How does this statement fair when considering the tech crash and relative flat NJ incomes, but run-up in housing? So the inverse is not true? Only works one way, I guess, huh?

  171. HEHEHE says:

    What is this Kannekt of which you speak?

  172. James Bednar says:

    profuscious,

    Want a real unknown/wildcard that I believe could have an significant impact on certain sections the NJ market? Gay marriage.

    jb

  173. v says:

    Sales of existing single-family homes in New York state in October dropped slightly more than 7 percent compared to October 2005, according to preliminary single-family sales

    http://www.nysar.com/releases/oct06stats.html

  174. pretorius says:

    Clotpoll,

    The best data I have – state by state figures for the 1st half of 2006 – confirm that the number of foreclosures in Michigan was higher than New Jersey.

    Although affordability is better in Michigan by a huge margin, people there are struggling to meet their relatively modest mortgage obligations. On the other hand, New Jersey homeowners have experienced little trouble making their relatively high mortgage payments.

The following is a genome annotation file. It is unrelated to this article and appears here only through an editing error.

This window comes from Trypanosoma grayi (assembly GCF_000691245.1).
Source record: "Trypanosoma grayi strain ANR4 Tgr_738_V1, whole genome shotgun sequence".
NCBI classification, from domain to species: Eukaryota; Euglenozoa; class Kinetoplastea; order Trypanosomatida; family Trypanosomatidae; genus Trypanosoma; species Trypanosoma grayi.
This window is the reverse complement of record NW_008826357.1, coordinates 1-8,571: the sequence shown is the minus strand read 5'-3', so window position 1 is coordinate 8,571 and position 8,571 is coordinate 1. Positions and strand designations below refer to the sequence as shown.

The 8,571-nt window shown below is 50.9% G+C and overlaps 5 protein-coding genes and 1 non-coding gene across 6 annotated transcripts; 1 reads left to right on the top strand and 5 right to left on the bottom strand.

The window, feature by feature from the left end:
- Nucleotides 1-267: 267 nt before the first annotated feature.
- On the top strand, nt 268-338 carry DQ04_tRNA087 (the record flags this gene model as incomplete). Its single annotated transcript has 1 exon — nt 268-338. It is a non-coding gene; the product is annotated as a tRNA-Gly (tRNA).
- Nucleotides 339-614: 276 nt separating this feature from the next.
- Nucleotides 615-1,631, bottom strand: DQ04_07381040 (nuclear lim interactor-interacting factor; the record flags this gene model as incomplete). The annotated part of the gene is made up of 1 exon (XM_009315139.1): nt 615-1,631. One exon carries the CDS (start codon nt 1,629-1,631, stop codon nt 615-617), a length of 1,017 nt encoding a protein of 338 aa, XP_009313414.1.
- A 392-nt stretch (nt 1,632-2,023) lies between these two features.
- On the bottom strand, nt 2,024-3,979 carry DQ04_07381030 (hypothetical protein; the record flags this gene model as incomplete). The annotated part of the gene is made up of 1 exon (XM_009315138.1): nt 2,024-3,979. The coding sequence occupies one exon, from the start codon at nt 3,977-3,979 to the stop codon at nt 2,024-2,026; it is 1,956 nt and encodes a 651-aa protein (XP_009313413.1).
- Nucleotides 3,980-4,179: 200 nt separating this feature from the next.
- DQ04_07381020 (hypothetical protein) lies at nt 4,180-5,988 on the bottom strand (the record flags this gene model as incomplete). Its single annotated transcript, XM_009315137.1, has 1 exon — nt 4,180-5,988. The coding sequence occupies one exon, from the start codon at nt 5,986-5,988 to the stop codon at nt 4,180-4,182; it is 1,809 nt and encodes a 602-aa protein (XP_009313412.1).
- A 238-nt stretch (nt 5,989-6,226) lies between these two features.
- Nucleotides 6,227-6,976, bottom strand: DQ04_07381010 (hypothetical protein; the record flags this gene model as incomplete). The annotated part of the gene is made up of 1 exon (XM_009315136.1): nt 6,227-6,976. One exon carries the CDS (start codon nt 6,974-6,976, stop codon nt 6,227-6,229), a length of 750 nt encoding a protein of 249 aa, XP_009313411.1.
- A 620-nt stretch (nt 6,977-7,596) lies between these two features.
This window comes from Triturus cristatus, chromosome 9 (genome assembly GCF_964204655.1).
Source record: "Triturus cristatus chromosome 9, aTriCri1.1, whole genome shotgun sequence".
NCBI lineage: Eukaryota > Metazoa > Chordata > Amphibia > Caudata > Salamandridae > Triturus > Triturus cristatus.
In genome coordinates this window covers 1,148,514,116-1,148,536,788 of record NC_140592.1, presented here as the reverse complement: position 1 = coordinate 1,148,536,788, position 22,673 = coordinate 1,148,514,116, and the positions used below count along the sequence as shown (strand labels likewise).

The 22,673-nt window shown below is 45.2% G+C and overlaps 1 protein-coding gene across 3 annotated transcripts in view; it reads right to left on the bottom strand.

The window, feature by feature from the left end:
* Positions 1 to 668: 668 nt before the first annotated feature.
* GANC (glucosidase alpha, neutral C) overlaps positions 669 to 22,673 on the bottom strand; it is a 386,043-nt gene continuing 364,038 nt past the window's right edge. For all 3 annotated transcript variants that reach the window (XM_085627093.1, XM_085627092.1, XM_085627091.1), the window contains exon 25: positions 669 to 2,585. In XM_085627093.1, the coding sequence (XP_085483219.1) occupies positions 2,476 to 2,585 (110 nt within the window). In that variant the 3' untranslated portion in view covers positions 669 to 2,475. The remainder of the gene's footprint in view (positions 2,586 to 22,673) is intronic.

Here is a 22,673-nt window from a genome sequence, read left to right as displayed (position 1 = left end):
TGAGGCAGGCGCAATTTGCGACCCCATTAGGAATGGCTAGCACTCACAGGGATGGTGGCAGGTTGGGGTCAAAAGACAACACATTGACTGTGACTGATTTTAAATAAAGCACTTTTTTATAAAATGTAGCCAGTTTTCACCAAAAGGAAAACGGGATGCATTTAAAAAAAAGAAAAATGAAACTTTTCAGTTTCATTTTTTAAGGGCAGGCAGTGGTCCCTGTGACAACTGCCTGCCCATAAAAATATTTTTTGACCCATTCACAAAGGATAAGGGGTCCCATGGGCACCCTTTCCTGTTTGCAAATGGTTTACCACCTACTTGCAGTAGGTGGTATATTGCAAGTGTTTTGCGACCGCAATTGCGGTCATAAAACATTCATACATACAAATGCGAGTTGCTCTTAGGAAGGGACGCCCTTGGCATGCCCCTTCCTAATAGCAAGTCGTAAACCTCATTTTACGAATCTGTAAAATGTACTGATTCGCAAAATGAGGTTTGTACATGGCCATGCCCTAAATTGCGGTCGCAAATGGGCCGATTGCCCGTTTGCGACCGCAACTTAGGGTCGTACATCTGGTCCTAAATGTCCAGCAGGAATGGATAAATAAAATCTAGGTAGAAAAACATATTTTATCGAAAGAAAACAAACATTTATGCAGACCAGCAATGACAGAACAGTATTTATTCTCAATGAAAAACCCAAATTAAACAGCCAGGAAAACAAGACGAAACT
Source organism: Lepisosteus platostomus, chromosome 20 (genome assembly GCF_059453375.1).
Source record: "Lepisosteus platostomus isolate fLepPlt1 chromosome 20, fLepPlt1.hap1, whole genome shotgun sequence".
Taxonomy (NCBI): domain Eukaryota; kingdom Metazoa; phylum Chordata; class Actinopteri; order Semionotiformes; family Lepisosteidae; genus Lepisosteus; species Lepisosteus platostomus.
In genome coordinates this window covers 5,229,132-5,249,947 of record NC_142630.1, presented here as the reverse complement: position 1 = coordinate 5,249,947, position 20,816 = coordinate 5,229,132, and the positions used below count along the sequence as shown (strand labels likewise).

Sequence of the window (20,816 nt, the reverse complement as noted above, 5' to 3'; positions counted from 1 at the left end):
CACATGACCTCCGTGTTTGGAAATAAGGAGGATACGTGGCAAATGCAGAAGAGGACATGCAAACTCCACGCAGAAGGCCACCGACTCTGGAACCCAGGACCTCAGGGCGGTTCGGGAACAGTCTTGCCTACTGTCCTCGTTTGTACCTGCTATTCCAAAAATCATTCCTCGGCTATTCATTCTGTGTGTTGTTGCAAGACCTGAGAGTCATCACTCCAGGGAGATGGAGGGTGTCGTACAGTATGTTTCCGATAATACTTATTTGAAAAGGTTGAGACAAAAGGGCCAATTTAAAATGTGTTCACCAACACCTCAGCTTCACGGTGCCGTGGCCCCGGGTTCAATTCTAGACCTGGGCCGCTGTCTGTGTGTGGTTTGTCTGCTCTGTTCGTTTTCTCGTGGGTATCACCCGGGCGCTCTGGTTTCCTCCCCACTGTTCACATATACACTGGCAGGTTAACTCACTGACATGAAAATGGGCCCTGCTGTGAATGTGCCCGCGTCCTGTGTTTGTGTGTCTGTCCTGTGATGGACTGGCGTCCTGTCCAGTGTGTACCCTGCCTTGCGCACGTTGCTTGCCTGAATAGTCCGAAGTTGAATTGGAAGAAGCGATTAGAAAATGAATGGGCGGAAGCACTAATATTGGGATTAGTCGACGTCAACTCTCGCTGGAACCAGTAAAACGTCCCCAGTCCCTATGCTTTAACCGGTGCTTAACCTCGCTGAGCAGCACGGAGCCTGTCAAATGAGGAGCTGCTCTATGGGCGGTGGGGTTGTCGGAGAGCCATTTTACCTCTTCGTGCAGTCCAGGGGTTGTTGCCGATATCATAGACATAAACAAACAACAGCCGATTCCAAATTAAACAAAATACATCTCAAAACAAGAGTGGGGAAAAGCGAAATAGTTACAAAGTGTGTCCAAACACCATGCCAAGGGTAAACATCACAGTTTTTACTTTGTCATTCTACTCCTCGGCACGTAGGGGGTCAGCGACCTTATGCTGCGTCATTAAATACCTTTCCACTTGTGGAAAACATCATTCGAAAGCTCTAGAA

The reason is Michigan’s economic situation is deteriorating, while New Jersey’s is stable.

    The relatively high number of foreclosures in Michigan is not causing home prices to decline there. Instead, the same local economic conditions causing home prices to decline are also causing people to default on their mortgage obligations.

    Here’s the data.

    http://www.firstamres.com/pdf/Foreclosure_Study_2006.pdf

    I know this will come out mean spirited, but before you suggest work for me again could you try and look up the data yourself first?

  175. James Bednar says:

    Let me clarify that before all hell breaks loose.

    By impact I mean increased demand.

    jb

  176. pretorius says:

    Bednar,

    You can’t be serious when your write in post 173 that “as much as I’d love to point out huge declines and a bottom to the market, I just don’t see it.”

    All 6 charts reveal the same thing: prices declined during 4Q05 and 1Q06, and prices have been rising since.

  177. scribe says:

    Could someone with access please look up 55 Warwick Street in zip code 08830?

    Realtor.com is showing that it sold on 8/4 for $636,920, but over the last few months, it was listed for $699,000. Disappeared from the ads around Thanksgiving.

    I’m wondering – Sold or withdrawn?

  178. profuscious says:

    jb,

    could be right: build it, legalize it, and they will come. What’s next, mary j? I guess that’s one way to solidify your tax base.

  179. Behind the Fence Crowd says:

    Concern with higher interest rates…

    Mike Says “My point is if mortgage rates increase 1% or more in the next year or so, (which is probably a good bet to happen) you end up paying more every month anyway.